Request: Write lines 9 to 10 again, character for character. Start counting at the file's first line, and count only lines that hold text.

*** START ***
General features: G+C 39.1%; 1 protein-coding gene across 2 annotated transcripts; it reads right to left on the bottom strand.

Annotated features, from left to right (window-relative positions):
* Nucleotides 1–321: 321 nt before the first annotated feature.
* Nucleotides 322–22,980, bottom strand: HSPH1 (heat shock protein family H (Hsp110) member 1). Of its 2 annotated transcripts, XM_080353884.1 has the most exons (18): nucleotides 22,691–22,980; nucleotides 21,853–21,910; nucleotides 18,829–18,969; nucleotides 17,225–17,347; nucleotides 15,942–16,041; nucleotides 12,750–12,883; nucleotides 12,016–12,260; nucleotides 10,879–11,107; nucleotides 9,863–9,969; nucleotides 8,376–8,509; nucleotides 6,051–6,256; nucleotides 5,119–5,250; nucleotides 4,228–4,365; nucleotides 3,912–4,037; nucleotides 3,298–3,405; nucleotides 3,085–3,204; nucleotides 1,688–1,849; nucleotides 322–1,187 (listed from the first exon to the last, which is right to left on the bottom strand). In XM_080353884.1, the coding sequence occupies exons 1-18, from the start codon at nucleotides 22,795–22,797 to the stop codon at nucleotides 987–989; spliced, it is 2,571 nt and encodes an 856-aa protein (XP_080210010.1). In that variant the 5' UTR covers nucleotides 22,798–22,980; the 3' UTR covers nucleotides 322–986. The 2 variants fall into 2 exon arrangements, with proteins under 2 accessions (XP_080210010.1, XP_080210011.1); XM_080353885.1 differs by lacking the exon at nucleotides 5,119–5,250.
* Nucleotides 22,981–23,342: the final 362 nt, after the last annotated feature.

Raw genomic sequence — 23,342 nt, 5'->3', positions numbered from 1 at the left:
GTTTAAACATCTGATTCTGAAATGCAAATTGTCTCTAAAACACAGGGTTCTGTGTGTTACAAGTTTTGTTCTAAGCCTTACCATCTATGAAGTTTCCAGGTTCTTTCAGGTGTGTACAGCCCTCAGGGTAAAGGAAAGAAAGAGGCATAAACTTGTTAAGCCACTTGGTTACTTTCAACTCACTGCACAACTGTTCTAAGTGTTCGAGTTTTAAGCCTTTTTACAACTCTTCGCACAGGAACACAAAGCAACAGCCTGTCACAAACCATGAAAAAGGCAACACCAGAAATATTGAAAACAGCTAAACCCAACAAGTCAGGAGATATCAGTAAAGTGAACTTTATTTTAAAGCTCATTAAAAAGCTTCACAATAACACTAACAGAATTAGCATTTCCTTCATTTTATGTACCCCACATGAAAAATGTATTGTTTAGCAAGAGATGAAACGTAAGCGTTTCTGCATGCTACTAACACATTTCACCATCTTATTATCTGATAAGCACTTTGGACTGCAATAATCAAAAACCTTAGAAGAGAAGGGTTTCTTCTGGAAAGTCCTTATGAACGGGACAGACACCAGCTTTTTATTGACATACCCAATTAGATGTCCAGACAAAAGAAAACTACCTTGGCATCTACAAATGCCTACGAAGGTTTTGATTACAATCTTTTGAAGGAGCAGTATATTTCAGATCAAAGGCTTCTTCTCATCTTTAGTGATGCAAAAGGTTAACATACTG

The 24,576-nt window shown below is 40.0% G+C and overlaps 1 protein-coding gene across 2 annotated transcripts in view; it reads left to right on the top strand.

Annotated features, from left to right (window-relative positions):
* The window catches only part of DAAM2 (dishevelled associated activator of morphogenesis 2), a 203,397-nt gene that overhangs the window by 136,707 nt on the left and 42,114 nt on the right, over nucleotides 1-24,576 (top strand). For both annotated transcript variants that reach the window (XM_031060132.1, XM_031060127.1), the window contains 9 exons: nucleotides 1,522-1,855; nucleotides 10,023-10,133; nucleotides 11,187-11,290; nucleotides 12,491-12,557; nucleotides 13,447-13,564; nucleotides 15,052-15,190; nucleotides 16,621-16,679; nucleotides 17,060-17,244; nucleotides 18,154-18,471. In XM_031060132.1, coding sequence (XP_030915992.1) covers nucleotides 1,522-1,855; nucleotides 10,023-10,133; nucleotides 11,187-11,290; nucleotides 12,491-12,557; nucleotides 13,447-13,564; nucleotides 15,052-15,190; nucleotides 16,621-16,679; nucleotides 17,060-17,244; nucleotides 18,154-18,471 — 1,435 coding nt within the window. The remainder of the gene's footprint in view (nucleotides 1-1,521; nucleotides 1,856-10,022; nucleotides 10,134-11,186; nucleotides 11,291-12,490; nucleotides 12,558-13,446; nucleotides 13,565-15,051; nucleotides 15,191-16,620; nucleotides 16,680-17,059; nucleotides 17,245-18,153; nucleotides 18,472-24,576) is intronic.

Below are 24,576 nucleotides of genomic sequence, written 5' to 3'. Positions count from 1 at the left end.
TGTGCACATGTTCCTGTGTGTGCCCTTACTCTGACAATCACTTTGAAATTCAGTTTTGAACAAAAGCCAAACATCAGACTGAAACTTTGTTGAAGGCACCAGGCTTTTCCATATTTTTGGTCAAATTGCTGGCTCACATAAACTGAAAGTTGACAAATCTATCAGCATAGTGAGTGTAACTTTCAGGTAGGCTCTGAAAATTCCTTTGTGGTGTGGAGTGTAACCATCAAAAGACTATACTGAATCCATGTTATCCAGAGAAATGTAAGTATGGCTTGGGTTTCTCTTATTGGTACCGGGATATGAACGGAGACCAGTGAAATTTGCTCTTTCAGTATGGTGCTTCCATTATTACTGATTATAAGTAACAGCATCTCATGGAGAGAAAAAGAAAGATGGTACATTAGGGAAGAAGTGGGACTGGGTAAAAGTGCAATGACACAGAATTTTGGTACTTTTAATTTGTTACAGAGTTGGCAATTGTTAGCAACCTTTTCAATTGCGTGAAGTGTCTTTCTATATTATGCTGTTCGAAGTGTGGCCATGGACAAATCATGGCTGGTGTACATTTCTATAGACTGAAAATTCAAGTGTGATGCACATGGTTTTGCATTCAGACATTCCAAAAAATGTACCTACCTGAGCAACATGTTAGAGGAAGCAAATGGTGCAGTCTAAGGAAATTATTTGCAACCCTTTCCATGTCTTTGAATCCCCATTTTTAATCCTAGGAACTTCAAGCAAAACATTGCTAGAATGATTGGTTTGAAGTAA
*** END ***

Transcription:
Annotated features, from left to right (window-relative positions):
* The window catches only part of DAAM2 (dishevelled associated activator of morphogenesis 2), a 203,397-nt gene that overhangs the window by 136,707 nt on the left and 42,114 nt on the right, over nucleotides 1-24,576 (top strand). For both annotated transcript variants that reach the window (XM_031060132.1, XM_031060127.1), the window contains 9 exons: nucleotides 1,522-1,855; nucleotides 10,023-10,133; nucleotides 11,187-11,290; nucleotides 12,491-12,557; nucleotides 13,447-13,564; nucleotides 15,052-15,190; nucleotides 16,621-16,679; nucleotides 17,060-17,244; nucleotides 18,154-18,471. In XM_031060132.1, coding sequence (XP_030915992.1) covers nucleotides 1,522-1,855; nucleotides 10,023-10,133; nucleotides 11,187-11,290; nucleotides 12,491-12,557; nucleotides 13,447-13,564; nucleotides 15,052-15,190; nucleotides 16,621-16,679; nucleotides 17,060-17,244; nucleotides 18,154-18,471 — 1,435 coding nt within the window. The remainder of the gene's footprint in view (nucleotides 1-1,521; nucleotides 1,856-10,022; nucleotides 10,134-11,186; nucleotides 11,291-12,490; nucleotides 12,558-13,446; nucleotides 13,565-15,051; nucleotides 15,191-16,620; nucleotides 16,680-17,059; nucleotides 17,245-18,153; nucleotides 18,472-24,576) is intronic.